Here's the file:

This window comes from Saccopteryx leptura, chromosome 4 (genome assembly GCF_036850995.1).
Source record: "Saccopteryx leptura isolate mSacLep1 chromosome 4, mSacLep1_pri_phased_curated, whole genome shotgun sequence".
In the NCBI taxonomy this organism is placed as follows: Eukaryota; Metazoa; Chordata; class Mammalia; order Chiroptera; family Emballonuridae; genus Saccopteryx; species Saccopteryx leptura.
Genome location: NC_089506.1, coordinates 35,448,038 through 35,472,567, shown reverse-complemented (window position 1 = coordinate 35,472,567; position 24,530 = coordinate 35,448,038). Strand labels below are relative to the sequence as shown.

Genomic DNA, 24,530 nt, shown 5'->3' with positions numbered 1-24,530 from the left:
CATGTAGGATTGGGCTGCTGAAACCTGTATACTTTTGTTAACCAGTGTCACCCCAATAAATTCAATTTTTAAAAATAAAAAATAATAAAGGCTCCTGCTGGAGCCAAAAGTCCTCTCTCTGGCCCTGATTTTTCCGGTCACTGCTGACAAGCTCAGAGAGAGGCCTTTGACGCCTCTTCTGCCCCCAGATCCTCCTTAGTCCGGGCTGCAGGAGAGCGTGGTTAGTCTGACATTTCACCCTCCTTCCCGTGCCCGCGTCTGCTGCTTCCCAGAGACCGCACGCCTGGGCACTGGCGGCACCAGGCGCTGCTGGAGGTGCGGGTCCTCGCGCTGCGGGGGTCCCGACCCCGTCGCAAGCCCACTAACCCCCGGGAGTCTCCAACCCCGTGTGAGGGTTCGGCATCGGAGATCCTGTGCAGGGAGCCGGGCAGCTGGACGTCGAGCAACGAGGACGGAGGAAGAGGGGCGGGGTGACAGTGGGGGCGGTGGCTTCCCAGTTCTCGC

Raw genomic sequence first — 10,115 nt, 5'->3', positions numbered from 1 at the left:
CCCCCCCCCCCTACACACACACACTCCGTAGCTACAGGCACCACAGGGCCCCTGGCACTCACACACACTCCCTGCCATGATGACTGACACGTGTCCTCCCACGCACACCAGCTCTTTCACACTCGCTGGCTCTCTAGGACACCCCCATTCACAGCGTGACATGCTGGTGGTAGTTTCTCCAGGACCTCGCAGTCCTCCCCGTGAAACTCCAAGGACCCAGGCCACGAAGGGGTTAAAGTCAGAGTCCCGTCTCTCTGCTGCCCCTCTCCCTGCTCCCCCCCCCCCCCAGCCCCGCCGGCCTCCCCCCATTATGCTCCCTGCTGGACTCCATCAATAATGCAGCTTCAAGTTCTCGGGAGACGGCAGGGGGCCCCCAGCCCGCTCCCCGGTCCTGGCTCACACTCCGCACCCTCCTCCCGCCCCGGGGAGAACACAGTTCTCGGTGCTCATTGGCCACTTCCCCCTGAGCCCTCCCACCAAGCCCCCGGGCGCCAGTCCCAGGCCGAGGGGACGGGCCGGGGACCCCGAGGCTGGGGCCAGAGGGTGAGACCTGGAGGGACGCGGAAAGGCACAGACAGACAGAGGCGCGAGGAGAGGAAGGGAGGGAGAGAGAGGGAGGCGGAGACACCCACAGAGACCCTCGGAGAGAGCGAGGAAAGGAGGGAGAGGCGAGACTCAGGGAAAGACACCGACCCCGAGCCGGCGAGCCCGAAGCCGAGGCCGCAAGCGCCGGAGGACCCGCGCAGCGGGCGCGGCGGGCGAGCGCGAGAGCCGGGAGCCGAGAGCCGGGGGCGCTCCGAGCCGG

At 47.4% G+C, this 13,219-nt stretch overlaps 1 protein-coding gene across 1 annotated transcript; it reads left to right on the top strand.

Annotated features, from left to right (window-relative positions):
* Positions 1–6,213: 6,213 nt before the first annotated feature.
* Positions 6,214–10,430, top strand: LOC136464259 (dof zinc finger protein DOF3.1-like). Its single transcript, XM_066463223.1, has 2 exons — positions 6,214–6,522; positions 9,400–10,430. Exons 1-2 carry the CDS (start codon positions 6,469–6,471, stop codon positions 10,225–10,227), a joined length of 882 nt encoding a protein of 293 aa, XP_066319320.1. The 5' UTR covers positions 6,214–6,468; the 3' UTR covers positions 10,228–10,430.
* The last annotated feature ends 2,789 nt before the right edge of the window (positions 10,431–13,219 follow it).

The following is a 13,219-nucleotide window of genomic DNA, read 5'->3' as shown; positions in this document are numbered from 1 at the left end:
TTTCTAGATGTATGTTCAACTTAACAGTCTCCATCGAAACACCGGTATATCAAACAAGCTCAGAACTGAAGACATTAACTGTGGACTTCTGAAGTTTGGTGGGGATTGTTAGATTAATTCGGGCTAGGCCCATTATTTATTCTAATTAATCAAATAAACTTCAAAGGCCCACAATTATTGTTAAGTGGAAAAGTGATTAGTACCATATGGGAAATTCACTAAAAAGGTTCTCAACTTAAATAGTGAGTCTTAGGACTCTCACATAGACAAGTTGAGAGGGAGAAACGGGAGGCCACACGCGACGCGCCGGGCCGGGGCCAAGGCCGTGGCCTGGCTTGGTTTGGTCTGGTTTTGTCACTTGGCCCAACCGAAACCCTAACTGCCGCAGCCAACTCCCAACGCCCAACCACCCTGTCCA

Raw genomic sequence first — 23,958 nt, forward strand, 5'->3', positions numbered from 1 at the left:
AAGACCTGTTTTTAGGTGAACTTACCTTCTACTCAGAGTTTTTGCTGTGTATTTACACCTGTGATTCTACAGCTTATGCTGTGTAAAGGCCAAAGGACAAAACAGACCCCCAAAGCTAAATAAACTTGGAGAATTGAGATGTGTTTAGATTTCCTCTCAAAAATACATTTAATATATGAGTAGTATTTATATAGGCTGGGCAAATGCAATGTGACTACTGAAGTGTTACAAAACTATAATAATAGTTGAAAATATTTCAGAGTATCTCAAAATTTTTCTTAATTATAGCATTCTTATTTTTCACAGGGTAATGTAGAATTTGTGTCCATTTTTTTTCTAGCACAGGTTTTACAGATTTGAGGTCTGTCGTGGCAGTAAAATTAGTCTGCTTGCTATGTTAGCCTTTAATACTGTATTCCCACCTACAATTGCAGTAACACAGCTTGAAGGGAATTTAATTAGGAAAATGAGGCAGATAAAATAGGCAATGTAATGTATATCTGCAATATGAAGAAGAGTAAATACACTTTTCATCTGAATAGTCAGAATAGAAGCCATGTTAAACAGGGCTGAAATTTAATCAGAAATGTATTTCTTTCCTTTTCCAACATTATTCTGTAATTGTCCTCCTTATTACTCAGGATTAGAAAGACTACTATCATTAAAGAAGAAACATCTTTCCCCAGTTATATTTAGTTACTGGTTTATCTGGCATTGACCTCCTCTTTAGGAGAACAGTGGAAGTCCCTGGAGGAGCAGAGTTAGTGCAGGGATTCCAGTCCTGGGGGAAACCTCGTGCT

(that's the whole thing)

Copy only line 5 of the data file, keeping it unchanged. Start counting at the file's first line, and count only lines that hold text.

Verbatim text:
Genomic DNA, 24,530 nt, shown 5'->3' with positions numbered 1-24,530 from the left: